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It's a contrast of styles and characters as Josh Warrington takes on British rival Leigh Wood… with the WBA featherweight world title on the line in Sheffield

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  • Leigh Wood defends his belt against two-time world champion Josh Warrington 
  • The Utilita Arena in Sheffield is expected to be packed to its 13,600 capacity
  • Mail Sport’s new WhatsApp Channel: Get the breaking news and exclusives here

Boxing is providing immediate supporting evidence for the Prime Minister’s change of track from HS2 to new high speed rail links between and across the north and the midlands.

Thousands of fans of Leigh Wood and Josh Warrington travel this Saturday from Nottingham and Leeds respectively for their world featherweight championship clash in neutral Sheffield.

As well as traffic jams expect a mad scramble for slow late night trains with the fight unlikely to end much before midnight.

Pretty well anywhere outside that triangle of travel corridors there will be little more than passing interest but both boxers command huge and loyal support in their home towns and the Utilita Arena is expected to be packed to its 13,600 capacity.

And never mind that Wood is evading a tough mandatory defence and Warrington is coming off a defeat which hardly qualifies him to be the challenger.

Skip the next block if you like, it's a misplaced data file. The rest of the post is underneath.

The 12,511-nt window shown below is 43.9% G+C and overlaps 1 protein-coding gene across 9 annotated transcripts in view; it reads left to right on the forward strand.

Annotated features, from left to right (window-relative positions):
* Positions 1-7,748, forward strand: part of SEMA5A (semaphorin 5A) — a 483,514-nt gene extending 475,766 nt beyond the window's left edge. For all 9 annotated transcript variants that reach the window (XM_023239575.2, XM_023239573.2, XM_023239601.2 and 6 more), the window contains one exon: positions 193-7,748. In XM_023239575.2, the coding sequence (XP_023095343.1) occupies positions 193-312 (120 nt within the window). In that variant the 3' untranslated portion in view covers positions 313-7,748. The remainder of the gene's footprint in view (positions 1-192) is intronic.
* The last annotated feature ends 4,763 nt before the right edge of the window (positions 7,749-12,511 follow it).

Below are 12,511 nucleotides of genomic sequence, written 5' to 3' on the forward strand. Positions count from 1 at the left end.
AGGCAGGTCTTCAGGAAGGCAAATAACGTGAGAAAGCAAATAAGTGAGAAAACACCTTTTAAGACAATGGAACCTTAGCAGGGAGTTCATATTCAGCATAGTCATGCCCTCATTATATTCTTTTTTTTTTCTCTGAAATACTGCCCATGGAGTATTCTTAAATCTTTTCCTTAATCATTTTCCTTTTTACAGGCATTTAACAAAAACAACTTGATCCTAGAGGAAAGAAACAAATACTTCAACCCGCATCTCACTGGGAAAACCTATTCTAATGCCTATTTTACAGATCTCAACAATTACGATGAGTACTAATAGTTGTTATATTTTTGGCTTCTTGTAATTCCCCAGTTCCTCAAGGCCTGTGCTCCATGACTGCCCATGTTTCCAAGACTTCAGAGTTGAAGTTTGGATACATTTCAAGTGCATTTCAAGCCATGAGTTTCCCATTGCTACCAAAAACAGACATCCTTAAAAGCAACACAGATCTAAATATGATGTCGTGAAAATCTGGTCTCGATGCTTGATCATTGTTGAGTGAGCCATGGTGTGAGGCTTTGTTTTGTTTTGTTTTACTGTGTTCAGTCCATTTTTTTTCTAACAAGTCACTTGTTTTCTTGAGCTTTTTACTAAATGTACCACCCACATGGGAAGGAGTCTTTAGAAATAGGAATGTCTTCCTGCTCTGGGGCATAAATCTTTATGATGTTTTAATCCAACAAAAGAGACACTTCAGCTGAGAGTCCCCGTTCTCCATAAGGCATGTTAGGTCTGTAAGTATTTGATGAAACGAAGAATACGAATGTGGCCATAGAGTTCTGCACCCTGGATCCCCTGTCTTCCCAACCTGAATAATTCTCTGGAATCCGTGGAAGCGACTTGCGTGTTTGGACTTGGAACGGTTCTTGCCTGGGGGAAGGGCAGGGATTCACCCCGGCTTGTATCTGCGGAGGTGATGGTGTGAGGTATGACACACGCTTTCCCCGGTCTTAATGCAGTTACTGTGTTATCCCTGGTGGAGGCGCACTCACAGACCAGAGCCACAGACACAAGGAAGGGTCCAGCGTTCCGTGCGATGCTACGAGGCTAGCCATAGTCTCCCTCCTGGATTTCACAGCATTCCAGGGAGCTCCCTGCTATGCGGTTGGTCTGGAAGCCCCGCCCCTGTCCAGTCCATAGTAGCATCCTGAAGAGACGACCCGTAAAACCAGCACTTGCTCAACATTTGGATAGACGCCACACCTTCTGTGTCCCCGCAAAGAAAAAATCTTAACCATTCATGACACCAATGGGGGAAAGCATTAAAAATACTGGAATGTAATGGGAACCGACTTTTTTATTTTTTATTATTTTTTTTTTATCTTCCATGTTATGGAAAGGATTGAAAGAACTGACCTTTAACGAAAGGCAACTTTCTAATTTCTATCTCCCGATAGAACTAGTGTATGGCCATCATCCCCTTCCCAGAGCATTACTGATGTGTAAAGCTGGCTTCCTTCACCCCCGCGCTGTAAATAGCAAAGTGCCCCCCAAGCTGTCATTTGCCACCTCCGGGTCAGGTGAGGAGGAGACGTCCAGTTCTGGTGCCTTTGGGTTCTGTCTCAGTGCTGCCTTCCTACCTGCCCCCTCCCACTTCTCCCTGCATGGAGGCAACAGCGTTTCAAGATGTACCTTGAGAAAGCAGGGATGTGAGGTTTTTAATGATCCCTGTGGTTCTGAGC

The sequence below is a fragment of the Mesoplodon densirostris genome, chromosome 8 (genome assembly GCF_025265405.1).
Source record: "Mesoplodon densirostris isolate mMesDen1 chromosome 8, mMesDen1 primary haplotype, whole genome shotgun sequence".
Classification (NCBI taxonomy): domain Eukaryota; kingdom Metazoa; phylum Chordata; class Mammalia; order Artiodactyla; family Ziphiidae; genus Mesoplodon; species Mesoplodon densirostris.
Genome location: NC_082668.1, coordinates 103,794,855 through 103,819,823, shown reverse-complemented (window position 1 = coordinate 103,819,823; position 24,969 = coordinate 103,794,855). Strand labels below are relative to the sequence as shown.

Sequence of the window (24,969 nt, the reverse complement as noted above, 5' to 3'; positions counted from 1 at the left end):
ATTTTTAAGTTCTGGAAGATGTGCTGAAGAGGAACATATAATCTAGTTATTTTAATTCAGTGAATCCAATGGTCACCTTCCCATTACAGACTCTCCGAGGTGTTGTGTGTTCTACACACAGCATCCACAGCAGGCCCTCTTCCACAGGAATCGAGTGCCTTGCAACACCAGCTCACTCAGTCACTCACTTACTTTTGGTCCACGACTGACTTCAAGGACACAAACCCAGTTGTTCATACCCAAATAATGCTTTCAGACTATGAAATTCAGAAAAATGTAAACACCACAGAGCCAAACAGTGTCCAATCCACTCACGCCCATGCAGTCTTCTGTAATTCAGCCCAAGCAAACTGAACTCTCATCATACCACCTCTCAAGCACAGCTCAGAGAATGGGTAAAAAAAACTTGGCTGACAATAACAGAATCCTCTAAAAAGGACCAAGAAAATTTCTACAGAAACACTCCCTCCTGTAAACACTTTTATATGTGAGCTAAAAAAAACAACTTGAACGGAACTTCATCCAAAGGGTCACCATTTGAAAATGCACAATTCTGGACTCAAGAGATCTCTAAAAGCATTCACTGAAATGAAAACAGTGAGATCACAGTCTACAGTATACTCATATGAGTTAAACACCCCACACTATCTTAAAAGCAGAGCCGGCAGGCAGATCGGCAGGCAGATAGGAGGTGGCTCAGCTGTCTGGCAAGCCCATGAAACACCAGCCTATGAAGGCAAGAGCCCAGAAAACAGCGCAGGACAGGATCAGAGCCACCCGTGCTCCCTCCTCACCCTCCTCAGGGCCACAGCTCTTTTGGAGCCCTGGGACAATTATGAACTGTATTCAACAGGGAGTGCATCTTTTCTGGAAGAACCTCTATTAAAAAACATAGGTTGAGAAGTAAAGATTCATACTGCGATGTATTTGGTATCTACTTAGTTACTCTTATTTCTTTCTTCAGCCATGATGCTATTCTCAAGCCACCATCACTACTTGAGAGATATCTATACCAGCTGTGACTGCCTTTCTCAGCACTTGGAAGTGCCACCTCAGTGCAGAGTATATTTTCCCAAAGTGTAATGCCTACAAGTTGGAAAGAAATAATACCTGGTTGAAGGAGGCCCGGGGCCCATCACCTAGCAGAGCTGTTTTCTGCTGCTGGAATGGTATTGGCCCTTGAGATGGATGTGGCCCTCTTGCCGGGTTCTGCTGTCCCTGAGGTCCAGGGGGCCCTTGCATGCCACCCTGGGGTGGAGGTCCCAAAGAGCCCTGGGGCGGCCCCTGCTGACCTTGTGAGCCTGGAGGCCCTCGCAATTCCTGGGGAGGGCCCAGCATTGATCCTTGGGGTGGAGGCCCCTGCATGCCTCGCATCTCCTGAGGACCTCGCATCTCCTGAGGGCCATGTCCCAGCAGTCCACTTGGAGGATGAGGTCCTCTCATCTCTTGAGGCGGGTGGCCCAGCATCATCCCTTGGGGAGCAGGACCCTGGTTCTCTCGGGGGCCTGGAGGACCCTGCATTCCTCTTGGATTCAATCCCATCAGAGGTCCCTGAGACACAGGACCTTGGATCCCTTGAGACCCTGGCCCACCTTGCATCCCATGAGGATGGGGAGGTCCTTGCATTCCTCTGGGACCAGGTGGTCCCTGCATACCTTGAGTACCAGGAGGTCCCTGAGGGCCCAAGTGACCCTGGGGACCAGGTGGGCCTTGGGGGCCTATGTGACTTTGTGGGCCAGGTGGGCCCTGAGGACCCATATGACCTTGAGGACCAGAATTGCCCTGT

Josh Warrington (R) faces Leigh Wood (L) in WBA featherweight title fight on Saturday night

Josh Warrington (R) faces Leigh Wood (L) in WBA featherweight title fight on Saturday night

This fight has been commercially crafted from the long tradition of domestic bust ups and the contrast in styles between these two good ol’ boys has some potential for living up to that history of two-Brit blood and thunder.

Wood, the 35-year-old WBA champion for a second time, is an artisan craftsman who will box his way through the 12-round distance if necessary to land the decision.

Warrington, 33, the two-time former IBF champion is a raging bull intent on battering his way to victory as soon as possible.

One of the principal dangers to Wood is Warrington’s tendency when in difficulties to launch his headlong charges behind butts. One of which inflicted the cut which caused his rematch attempt at regaining a world title from Mauricio Lara to be called off as a technical draw.

Wood, in winning his rematch after being knocked out by Lara, showed significant improvement on an already tidy technique.

They differ in character, also.

Warrington has become more bellicose in his optimistic statements as the fight approaches. Wood has remained calm and mostly courteous.

Fans of Wood and Warrington will travel from Nottingham and Leeds respectively

Fans of Wood and Warrington will travel from Nottingham and Leeds respectively

The sheriff of Nottingham is quiet and likeable. The Leeds Warrior is a fun character.

While this is not Benn-Eubank (of old), Lewis-Bruno or Froch-Groves – and nor is it likely to galvanise a global audience – this should be enjoyable to watch in its UK context.

The winner – more likely Wood – is expected to vacate this title and move up a division to challenge Cardiff’s Joe Cordina for his IBF super-middleweight belt. 

One way or another, that will involve some of the great British boxing public in a somewhat longer journey.